“This hasn’t been an outfit, though, that has been historically interested in retreading ground. The closest any song in the Faith No More canon ever got to wallowing in nostalgia was maybe The Real Thing’s “Edge of the World.” It’s an old-school jazzy torch song. About a pedophile. “Kindergarten,”off Angel Dust, is literally about the futility of living in the past. Proustian, they are not.”

“Gould scoffs at the idea that just because you get older you need to stop rocking your ass off, but this album does feel different than the ones that came before it. There’s still menace, but it’s more contained. The Lynchian juxtapositions of ugliness pushing up against a kind of surface beauty give more benefit of the doubt to the beautiful this time around.”

““We’re just kind of discovering this thing,” Gould said. “We don’t have an endgame. It’s working right now, and we’re just going with it. I’d like to discover what happens.”

 

 

 

 

2004, 2015

Links for a Day (vol. 161)

April 20th, 2015|Faith No More, Links for a day, News|1 Comment

LA full lineup confirmed

Faith No More and Koolarrow have today confirmed that Flattbush and Mexican Dubwiser will be the support acts for their 24 April shows at the Wiltern in Los Angeles.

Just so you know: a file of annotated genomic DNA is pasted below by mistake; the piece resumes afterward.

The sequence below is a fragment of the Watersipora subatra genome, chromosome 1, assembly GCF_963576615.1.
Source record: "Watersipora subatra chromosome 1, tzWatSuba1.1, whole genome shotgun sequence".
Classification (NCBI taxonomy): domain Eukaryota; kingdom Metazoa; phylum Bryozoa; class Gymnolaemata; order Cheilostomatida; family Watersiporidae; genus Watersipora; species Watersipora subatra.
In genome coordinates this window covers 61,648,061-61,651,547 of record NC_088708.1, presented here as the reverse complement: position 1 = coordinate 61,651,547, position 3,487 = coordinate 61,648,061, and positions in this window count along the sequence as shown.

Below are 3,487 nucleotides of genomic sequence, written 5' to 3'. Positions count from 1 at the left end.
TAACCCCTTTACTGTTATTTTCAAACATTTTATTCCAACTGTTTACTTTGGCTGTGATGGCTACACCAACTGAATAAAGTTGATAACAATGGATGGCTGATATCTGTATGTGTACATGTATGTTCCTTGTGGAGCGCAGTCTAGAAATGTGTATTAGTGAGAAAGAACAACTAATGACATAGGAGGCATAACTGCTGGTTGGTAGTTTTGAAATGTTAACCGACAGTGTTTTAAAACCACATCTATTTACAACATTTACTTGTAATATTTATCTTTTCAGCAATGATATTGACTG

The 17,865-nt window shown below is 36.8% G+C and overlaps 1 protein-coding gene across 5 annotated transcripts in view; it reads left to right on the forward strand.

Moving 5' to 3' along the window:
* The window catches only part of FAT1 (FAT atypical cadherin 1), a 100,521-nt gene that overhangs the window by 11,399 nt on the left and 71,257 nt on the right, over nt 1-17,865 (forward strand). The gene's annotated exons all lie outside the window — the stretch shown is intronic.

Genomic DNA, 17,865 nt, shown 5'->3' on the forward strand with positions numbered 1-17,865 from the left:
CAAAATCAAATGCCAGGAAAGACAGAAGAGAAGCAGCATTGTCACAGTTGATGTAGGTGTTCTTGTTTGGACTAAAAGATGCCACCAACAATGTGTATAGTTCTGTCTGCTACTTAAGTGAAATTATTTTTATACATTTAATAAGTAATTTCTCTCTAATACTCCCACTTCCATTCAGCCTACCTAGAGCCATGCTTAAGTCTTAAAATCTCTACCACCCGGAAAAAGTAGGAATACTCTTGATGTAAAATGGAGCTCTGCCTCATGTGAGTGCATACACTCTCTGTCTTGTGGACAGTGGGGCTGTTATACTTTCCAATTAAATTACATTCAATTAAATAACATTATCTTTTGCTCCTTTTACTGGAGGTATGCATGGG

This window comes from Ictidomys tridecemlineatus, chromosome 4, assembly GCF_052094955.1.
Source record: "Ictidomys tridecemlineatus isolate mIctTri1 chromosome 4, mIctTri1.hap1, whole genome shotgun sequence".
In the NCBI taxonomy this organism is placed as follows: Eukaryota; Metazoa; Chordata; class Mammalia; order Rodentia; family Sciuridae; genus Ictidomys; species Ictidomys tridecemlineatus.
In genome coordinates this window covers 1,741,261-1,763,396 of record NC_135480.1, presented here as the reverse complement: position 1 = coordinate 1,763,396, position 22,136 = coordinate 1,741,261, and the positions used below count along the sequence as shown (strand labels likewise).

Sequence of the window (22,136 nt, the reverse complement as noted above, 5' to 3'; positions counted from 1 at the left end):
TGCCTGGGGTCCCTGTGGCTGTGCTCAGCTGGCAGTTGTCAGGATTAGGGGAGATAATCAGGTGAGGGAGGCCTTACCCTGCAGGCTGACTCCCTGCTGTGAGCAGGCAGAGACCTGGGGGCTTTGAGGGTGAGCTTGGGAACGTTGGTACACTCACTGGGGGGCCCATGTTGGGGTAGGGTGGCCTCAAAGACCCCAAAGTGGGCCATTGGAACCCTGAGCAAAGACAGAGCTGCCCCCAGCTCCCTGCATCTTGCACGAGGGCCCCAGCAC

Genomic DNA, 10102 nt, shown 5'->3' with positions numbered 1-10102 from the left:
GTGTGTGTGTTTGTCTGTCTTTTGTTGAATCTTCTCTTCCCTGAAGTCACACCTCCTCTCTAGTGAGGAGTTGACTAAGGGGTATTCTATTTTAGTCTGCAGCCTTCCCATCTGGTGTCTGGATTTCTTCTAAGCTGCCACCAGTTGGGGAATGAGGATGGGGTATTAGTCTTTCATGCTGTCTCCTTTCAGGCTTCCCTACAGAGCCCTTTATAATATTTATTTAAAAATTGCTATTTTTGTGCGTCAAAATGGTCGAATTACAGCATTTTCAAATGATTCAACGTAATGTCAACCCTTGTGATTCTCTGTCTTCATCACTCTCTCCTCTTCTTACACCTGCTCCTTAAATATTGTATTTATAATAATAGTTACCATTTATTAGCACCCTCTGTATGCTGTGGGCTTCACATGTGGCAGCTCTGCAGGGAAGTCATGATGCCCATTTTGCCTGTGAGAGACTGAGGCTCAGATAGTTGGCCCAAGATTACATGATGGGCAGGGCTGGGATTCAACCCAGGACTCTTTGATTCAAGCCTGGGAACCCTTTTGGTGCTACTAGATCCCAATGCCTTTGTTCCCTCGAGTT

https://www.facebook.com/faithnomore/photos/np.1429558340228829.624181859/10153236620398415/?type=1&notif_t=notify_me

Roddy interview

Roddy Bottum has given his latest interview to KQED though the article focuses more on the past than on the new album. But here’s the key takeaway:
“Turns out, it was a worthwhile dare. Sol Invictus is a true reinvigoration of the creative arc of Faith No More, a step forward that acknowledges what endures about their sound without clinging to what doesn’t. With its assured balance of multiple atmospheres and sonic ecosystems, it may be their best record since 1992’s seminal Angel Dust. It’s the intangible sound of a band that just works, unmediated aural chemistry. “There’s nothing worse than sounding like you’re trying too hard,” Bottum insists. “We’re pretty lucky that we were able to salvage our friendship and our creative relationship. I don’t know of anyone who gets to enjoy that opportunity.”